The announcement of slower user growth led the stock to plummet following their first quarter earnings report. As the saying goes, “if you’re not growing, you’re shrinking”. While Twitter continues to experience revenue growth, it can only be sustained if more people come to the platform and become active users. As the social media landscape continues to grow with new competitors, Twitter’s own growth is critical.
How people use Twitter
In a Forbes article on the subject, Jose Espinosa of Connect Advertising and Marketing, called Twitter a “broadcast” (platform), one in which people shout info to a group but doesn’t communicate with them. Furthermore, he said that brands like Coca-Cola and stars like Taylor Swift are dominating the platform while Twitter’s use among less public users is regressing. The reduction in new users and the fact that a little more than half of Twitter’s 500 million users would be considered “active” supports the notion of a shift in usage. This is also due, in part, to the sheer volume of messages that flow through Twitter on an hourly basis.
It’s proving difficult to monetize tweets
Twitter’s interface produces two distinct issues when it comes to monetization on the platform. One, Twitter’s trademark 140-character limit prevents them from gathering very much data on their users. Two, because Twitter is open to the public, people have a tendency to share less about the personal tendencies. At most, Twitter profiles tend to center more on users’ interests. So unfortunately, the two defining qualities of the Twitter experience may be two things that are killing Twitter.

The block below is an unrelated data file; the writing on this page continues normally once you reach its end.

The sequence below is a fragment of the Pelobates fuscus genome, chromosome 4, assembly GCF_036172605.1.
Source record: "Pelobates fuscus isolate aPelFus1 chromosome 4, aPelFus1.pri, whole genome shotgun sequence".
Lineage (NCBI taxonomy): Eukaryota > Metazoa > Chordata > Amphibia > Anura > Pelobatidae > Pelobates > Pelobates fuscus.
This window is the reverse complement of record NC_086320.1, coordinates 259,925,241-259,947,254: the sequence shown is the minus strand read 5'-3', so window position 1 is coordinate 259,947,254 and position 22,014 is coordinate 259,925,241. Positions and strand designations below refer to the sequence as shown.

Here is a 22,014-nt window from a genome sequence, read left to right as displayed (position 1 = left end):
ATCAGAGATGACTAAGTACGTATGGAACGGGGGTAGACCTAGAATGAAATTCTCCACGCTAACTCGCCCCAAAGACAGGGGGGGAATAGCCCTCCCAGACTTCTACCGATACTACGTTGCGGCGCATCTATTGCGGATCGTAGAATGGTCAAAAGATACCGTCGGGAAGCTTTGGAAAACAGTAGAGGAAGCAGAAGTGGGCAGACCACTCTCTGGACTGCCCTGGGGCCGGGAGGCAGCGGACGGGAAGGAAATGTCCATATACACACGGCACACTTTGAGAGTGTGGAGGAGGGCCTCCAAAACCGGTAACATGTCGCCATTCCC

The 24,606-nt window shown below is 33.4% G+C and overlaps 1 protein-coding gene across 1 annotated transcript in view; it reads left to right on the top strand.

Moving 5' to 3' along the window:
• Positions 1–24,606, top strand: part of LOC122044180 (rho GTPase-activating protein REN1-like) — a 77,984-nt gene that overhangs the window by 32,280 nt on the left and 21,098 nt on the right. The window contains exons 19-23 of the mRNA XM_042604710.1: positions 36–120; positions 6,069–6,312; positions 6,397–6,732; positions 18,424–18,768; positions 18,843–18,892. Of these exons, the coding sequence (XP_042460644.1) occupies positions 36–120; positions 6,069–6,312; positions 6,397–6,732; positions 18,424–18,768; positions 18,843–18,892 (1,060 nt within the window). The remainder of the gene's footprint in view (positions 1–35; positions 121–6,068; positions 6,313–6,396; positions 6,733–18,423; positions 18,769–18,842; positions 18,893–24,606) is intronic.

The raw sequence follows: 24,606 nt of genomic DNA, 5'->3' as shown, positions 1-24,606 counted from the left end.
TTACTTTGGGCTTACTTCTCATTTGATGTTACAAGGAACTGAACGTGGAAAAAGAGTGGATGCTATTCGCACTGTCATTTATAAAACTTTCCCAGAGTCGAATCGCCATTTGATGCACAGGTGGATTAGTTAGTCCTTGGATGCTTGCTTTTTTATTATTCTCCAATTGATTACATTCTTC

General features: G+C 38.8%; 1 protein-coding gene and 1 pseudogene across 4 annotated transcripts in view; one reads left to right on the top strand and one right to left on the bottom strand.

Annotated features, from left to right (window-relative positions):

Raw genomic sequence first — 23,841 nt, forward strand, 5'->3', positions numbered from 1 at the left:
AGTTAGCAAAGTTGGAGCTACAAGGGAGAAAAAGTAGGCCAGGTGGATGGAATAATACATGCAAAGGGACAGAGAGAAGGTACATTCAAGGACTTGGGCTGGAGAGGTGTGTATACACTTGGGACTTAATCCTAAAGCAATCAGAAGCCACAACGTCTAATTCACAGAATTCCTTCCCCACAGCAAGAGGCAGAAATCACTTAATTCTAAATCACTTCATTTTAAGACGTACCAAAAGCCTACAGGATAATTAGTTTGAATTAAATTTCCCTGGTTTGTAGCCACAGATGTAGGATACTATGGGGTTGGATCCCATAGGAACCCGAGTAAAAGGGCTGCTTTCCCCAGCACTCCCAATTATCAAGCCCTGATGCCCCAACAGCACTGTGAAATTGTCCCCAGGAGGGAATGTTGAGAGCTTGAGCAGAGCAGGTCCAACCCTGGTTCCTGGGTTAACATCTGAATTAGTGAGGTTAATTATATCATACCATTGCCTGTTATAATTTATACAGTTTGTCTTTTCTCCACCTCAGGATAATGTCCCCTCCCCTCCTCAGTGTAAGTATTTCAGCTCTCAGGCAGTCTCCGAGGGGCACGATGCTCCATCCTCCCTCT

However, all is not lost. While Twitter’s critics are fervent about its demise, they tend to share only a portion of the story. There are a number of reasons why the claim is largely exaggerated.
Why Twitter is alive and thriving:
The open nature of Twitter
While the fact that you can reach any user on Twitter (privacy settings aside) can cause more than a few headaches, it also gives you the ability to communicate with just about anyone. While it was stated earlier that Twitter has become a “broadcast platform”, there’s tremendous power in being able to reach an unlimited audience with your message. To do that with Facebook, it costs. Instagram and Pinterest are emerging as platforms but the level of interaction is not the same. Twitter is cluttered and true influence lies in a small group of users, but the quality and stickiness of your content still matters.